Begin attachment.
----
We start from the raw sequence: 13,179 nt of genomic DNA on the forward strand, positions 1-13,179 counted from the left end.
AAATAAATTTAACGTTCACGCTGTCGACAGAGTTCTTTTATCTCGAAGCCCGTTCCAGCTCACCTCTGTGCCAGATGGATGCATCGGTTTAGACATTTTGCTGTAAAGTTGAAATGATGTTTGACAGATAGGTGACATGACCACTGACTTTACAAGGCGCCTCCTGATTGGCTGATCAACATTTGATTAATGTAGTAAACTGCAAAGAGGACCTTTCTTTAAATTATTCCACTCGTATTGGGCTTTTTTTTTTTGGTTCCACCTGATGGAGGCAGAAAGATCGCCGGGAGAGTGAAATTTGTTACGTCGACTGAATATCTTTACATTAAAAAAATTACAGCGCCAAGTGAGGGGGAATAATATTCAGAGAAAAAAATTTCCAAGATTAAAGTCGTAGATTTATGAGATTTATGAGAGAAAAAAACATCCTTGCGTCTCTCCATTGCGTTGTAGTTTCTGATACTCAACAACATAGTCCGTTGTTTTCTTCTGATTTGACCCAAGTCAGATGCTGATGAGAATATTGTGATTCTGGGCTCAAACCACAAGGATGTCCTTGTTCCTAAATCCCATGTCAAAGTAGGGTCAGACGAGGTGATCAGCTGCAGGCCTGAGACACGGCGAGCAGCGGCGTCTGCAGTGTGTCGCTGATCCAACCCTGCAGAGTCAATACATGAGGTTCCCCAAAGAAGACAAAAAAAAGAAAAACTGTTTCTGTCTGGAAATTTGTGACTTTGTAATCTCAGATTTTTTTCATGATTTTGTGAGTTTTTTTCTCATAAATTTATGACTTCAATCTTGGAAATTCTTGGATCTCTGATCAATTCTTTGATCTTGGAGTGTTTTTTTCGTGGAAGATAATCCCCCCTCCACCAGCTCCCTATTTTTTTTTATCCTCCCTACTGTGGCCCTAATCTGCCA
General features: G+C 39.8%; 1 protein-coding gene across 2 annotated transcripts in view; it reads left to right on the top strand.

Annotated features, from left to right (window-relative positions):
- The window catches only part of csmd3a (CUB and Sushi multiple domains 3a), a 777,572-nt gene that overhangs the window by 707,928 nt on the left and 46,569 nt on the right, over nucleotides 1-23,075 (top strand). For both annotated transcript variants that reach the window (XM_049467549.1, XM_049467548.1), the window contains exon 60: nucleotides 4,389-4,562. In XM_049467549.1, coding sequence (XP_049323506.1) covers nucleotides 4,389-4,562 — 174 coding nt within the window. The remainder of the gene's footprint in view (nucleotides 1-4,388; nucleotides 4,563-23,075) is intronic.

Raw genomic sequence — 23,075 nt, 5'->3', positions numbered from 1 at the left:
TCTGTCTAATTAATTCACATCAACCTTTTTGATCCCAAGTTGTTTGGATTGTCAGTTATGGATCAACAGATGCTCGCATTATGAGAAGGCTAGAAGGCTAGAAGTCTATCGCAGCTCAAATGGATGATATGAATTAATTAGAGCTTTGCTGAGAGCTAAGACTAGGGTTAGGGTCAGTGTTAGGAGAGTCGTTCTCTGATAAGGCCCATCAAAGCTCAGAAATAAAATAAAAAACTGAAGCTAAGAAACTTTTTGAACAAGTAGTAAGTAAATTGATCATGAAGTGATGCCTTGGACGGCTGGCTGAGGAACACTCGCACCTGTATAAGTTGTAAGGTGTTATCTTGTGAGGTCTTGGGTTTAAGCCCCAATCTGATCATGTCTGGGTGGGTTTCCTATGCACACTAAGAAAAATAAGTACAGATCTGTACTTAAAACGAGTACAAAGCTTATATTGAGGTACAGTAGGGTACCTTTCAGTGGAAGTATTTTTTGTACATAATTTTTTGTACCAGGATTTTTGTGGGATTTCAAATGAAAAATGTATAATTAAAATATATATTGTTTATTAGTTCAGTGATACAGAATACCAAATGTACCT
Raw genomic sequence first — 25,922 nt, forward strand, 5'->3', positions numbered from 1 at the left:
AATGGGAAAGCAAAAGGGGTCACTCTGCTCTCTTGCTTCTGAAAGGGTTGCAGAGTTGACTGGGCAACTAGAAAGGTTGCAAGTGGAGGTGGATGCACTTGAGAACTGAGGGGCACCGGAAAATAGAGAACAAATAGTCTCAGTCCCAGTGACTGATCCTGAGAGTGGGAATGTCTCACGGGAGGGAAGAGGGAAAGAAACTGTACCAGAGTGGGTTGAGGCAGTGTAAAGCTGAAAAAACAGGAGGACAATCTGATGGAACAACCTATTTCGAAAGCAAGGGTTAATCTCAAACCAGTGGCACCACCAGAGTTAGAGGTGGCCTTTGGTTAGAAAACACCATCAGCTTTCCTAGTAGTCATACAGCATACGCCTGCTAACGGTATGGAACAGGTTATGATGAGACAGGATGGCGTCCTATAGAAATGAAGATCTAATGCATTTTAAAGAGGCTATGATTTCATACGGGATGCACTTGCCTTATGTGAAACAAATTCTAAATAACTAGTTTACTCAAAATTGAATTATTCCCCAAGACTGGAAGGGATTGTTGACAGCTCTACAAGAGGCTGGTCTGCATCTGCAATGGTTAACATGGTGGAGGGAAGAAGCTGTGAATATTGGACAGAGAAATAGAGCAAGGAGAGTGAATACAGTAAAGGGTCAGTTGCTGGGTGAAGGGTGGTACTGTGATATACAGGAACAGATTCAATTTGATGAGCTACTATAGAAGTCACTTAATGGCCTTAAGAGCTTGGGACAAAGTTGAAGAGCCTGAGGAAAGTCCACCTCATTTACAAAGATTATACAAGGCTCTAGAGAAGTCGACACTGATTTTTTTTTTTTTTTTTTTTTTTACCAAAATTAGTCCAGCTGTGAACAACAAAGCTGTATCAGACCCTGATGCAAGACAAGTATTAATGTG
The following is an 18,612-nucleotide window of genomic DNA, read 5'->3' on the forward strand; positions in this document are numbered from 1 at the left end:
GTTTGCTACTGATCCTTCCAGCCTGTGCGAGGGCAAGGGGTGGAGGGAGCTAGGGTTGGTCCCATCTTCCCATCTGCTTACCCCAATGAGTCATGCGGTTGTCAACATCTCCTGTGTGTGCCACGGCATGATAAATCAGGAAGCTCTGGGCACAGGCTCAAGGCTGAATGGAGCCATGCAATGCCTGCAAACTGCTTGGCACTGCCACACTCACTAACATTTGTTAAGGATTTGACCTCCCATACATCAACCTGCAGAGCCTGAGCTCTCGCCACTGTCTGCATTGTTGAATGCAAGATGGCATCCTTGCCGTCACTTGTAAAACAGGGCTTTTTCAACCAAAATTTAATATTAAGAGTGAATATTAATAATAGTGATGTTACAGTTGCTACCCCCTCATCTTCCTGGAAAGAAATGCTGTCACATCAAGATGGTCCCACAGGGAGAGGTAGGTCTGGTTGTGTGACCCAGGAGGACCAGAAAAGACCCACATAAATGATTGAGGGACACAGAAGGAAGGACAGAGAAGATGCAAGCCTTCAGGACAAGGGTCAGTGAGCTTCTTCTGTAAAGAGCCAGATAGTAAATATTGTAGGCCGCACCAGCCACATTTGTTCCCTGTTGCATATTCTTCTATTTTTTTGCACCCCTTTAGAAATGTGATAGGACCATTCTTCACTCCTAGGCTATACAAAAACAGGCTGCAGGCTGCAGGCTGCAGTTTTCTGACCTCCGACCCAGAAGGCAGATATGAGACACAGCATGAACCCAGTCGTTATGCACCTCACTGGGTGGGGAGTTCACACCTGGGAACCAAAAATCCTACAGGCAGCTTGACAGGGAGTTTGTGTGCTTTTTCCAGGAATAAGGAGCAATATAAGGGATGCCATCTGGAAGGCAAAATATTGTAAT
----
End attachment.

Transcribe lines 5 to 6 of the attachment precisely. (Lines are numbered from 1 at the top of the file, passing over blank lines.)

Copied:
- The window catches only part of csmd3a (CUB and Sushi multiple domains 3a), a 777,572-nt gene that overhangs the window by 707,928 nt on the left and 46,569 nt on the right, over nucleotides 1-23,075 (top strand). For both annotated transcript variants that reach the window (XM_049467549.1, XM_049467548.1), the window contains exon 60: nucleotides 4,389-4,562. In XM_049467549.1, coding sequence (XP_049323506.1) covers nucleotides 4,389-4,562 — 174 coding nt within the window. The remainder of the gene's footprint in view (nucleotides 1-4,388; nucleotides 4,563-23,075) is intronic.

Raw genomic sequence — 23,075 nt, 5'->3', positions numbered from 1 at the left: